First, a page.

FTX Exchange Files for Chapter 11 Bankruptcy in the United States

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by Benjamin Godfrey · 3 min read
FTX Exchange Files for Chapter 11 Bankruptcy in the United States
Photo: Shutterstock

FTX Group of companies has officially filed for Chapter 11 Bankruptcy in the United States, marking one of the darkest weeks in the history of the digital currency ecosystem.

According to the update shared on its Twitter page, the bankruptcy proceeding will feature Alameda Research, the trading platform front-running for Sam Bankman-Fried as well as 130 affiliated companies.

The development has been very shocking to investors across the board as FTX went from a $32 billion valuation to bankruptcy in less than a week. The bankruptcy was filed in the District of Delaware, and it also followed the official resignation of Sam Bankman-Fried as the Chief Executive Officer of the company.

The company has named John J. Ray III as the new CEO effective immediately, although Bankman-Fried is protracted to stay on in the company to ensure a very smooth proceeding moving forward.

The Bankruptcy detail is contained in a 23-page document that shows FTX has as many as 100,000 creditors. The company said its assets range from $10 billion to $50 billion and that its liabilities also range from $10 to $50 billion respectively. In a statement, the new CEO, John said the bankruptcy filing is necessary in order to help investors recover as much as they can be based on how the situation has been.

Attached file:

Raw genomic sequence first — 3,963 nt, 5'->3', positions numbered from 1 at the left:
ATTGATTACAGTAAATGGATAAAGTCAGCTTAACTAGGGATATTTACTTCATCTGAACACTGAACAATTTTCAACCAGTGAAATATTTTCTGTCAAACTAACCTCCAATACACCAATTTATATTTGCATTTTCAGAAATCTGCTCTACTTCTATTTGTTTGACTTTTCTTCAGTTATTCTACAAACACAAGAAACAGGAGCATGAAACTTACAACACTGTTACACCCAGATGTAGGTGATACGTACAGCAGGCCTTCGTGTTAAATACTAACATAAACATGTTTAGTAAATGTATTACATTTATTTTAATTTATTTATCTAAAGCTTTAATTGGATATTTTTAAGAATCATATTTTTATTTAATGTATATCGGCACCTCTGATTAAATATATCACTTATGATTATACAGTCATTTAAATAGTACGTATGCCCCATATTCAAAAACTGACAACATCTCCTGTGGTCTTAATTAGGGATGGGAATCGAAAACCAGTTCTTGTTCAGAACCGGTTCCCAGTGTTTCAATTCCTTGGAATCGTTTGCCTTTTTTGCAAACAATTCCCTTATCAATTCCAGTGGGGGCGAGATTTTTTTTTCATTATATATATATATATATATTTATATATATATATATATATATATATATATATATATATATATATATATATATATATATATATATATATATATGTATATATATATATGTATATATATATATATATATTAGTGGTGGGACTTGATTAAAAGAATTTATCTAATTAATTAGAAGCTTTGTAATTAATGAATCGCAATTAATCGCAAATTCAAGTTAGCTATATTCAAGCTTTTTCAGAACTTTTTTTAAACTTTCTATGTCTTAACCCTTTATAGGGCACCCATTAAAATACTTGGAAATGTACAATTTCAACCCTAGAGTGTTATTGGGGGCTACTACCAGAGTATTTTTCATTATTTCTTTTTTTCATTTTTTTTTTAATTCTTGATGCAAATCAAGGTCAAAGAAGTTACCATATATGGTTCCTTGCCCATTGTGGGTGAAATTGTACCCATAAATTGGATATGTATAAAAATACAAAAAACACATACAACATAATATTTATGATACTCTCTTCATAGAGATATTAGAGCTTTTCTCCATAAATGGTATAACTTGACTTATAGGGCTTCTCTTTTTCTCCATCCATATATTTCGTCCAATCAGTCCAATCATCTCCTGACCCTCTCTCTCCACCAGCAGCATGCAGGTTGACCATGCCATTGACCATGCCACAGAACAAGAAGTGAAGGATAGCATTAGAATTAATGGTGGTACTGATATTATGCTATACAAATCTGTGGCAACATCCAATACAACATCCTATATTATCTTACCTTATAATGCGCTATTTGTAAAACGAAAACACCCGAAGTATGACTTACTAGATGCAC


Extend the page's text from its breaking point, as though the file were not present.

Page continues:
“The immediate relief of Chapter 11 is appropriate to provide the FTX Group the opportunity to assess its situation and develop a process to maximize recoveries for stakeholders,” he said, adding that “The FTX Group has valuable assets that can only be effectively administered in an organized, joint process. I want to ensure every employee, customer, creditor, contract party, stockholder, investor, governmental authority, and other stakeholders that we are going to conduct this effort with diligence, thoroughness, and transparency.”

FTX Bankruptcy Fuels Disappointed

The fall of FTX, once ranked as the second biggest exchange after Binance will remain a mystery that many stakeholders may not be able to fathom.

The operational handling of the company has been adjudged to be a mystery to some of its core executives, most of whom have resigned. Coinspeaker reported earlier that Sam Bankman-Fried transferred about $4 billion to Alameda Research for the failed bailout of Voyager Digital, a move he made without consulting his executives.

Anthony Scaramucci, a friend of Bankman-Fried whose firm is also an investor in FTX said he felt as though he had been duped. He said the operational mismanagement of funds was not made public as at the time he and other investors were backing the company.

Scaramucci said he flew down to the Bahamas to provide a lending hand to the distressed crypto leader but soon discovered that the firm’s trouble was beyond what immediate cash injections could solve.

With the bankruptcy filing, FTX has now plunged the fate of BlockFi into uncertainty alongside the future of Voyager Digital creditors as the exchange’s US subsidiary won the bid for its assets a few months ago.

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